We’re catching up on our Doctor Who reviews this week, ahead of the Series 7 finale. Today, James Willets dives deep into ‘Cold War’…
‘Cold War’ is the first episode so far this season, and probably the first Mark Gatiss episode ever, that I can overwhelmingly say I loved. I think it’s hard not to like an episode that doesn’t overcomplicate the horror movie concept at its heart and is content to be story about a monster in the dark.
There are a couple of neat twists that stop this from being a totally generic episode, although there is plenty here that we have seen before.
A little later than scheduled, our reviewer James Willets is here to pick over the bones of one of New Who’s most divisive episodes in ages.
There was a point about halfway through ‘Rings’ when I thought (realised?) that this was going to be one of my favourite episodes for a long time. After journeying to an intergalactic version of Camden Lock and rescuing this week’s plot-relevant moppet, we got a sequence so wonderfully constructed and unusual, it made me realise how rarely we get to see something different in Doctor Who.
This was the first episode in years that felt truly alien. For all its sci-fi trappings, Doctor Who can often feel like a trip though other programmes the BBC does – lashings of period drama, becostumed thespians and CGI Macguffinery and very little in the way of actual world building.
As the Doctor tracks down Clara, and the Great Intelligence attempts to create a World Wide Web of Fear, James Willetts gives us his appraisal of the opening episode, The Bells of St John. Don’t forget to check out our commentary!
It’s that time again – new Doctor Who! And a new companion too – well, newish. Admittedly Clara has appeared in two episodes already, not that that’s done her much good, she’s already developing a habit of dying. She’s a more female Rory, basically.
And this then is her third introductory episode, and Moffat pads around the issue a little bit. We’re given a cold open first, to introduce the threat of the episode. The Internet has started killing people – it’s not Black Mirror, but it’s a pretty horrible conceit. Unlike Gas Mask children, clockwork dolls, statues or even libraries, we all have wi-fi in our house, which is always a good sign that something is going to be creepy.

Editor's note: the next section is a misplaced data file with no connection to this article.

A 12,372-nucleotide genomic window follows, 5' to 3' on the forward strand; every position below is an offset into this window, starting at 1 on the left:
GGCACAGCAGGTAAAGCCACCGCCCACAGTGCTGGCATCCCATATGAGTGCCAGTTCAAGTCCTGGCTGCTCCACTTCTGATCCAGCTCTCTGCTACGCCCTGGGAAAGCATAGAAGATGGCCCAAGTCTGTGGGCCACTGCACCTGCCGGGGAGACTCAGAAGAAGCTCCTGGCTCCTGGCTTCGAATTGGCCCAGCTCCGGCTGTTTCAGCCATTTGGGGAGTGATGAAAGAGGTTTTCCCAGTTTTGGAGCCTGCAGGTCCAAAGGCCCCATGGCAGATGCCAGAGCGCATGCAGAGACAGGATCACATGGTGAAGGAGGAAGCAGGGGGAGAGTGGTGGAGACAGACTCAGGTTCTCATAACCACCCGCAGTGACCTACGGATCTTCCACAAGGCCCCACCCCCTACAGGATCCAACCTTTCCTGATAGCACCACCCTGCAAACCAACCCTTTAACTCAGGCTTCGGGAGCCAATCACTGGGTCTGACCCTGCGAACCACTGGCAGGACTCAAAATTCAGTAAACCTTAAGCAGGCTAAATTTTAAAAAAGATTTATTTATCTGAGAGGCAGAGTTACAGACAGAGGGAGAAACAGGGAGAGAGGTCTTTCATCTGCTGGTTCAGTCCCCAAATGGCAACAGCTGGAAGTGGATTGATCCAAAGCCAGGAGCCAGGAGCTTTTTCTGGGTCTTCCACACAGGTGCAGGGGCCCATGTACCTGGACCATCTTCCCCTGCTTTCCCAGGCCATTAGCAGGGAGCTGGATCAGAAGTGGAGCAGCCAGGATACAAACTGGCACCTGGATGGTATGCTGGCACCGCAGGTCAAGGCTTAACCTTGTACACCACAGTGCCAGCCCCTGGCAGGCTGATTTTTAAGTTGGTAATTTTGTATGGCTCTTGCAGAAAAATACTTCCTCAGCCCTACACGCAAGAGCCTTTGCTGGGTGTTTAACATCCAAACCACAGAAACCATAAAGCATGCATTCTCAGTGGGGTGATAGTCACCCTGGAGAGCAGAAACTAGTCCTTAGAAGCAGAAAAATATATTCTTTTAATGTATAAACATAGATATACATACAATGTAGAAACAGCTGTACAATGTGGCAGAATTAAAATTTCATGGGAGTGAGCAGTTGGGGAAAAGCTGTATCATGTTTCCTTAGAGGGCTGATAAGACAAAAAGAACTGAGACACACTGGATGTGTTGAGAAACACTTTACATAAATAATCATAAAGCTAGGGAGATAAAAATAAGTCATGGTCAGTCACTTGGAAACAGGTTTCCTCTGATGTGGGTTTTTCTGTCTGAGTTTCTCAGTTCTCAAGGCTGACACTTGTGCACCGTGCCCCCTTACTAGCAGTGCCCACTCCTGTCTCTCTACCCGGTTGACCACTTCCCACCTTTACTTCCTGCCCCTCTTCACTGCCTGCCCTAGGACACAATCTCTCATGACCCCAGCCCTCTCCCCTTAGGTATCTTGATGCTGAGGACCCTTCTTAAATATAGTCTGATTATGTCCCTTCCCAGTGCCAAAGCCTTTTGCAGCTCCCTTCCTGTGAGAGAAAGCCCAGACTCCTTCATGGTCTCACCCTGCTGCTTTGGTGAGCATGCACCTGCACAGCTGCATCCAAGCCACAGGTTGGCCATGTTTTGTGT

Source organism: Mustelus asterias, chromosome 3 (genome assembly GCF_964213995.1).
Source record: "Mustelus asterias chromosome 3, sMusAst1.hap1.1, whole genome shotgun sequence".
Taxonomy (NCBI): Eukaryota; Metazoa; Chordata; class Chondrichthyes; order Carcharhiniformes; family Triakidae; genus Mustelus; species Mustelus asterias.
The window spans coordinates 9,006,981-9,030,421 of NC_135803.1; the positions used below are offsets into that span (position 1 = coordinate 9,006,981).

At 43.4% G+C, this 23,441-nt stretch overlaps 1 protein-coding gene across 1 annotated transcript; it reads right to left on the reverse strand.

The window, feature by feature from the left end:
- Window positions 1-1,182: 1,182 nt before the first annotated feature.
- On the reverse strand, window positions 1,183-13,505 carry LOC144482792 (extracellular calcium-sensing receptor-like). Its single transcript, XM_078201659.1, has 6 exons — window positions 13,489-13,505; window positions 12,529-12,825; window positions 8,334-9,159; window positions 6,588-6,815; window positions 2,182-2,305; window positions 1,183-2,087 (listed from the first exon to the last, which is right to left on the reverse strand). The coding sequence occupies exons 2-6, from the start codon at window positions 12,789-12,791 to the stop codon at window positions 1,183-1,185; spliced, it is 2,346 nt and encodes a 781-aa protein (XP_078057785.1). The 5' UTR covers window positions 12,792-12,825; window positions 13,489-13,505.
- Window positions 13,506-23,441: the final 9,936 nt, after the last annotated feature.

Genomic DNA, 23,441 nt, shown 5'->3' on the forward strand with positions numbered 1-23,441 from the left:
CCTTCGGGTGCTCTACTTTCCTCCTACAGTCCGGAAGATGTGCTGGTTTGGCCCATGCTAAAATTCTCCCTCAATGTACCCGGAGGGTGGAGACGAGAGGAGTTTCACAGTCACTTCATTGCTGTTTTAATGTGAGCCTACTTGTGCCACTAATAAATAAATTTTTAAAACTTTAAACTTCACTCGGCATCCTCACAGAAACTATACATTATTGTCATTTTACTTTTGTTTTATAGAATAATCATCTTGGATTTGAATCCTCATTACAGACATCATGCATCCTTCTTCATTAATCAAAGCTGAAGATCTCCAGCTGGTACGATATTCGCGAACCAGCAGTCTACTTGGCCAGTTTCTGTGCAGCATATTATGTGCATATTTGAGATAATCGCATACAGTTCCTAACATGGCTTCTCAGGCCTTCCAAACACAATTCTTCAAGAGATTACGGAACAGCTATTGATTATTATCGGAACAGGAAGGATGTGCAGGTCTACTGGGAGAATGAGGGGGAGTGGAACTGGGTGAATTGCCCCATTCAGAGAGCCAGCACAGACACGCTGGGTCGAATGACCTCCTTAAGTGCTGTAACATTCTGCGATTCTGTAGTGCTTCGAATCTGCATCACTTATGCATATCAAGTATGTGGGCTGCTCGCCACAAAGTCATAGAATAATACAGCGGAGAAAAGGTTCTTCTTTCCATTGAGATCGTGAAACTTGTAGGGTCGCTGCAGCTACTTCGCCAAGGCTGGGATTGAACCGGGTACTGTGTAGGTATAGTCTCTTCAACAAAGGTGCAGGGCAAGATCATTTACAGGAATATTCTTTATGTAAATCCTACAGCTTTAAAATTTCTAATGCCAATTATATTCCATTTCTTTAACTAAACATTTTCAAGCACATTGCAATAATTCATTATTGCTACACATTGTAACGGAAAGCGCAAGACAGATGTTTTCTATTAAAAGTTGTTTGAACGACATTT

Happy birthday to us!!! It’s been five long years since our very first Doctor Who commentary and, to mark the occasion, here’s our latest – ‘The Bells of Saint John’.
Caleb and P.G. find plenty to talk about as Clara finally joins the Doctor full-time. Has her (re-)introduction been too long coming? How does she compare to her previous incarnations? And what clues to her identity have we found so far? All this, plus the question of souls; the spectre of Russell T Davies; the brilliant Celia Imrie and Jumping the Shard. (Geddit?)
We also open with a very important announcement about the future of the podcast that you really don’t want to miss, and finish with a look ahead to the 50th Anniversary. So let’s get cracking!
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After an extended hiatus, Christopher Bell is back with our gaming retrospective column, proving that rumours of his demise have been greatly exaggerated. The same can’t be said for the residents of the Curien Mansion, however. It’s time to take a look around The House of the Dead…
On the night of December 18th 1998, Agent Thomas Rogan receives a frenzied telephone call from his fiancée Sophie, a researcher working for the infamous geneticist Dr. Curien. She’s at Curien’s mansion but the call ominously cuts off before she can fully explain her situation. Rogan hurries to the scene with his partner – a mysterious man by the name of ‘G’ – to find and rescue her. The agents have no choice but to explore the mansion and face with the horrors within…
After an extended break, our look at the world of video game culture is back! Kieran Mathers takes the new look Lara for a spin…
This month saw the return of the venerable old lady of computer gaming. No, I don’t mean Samus from Metroid Prime. Crystal Dynamics have released the much anticipated Tomb Raider reboot, starring one Ms Lara Croft.
A lot of virtual ink has been spilled over this gritty story of Lara’s origins, mostly relating to its occasional gameplay flaws and restricted camera control. The bold re-casting of Lara has firmly split online opinion, with some believing it to be the boost the series needed, while other say that this new approach has ruined a character from the early years of 3D gaming.
I’m not going to engage with the gameplay debates, or the arguable over-use of Quick Time Events. Reviewers better than me have tackled those at great length, and I’ll only mention them when relevant. I’m going to look at Tomb Raider 2013 for what it espouses to be: a re-invention of Lara Croft, the icon and the woman. Have these radical changes ruined or saved her?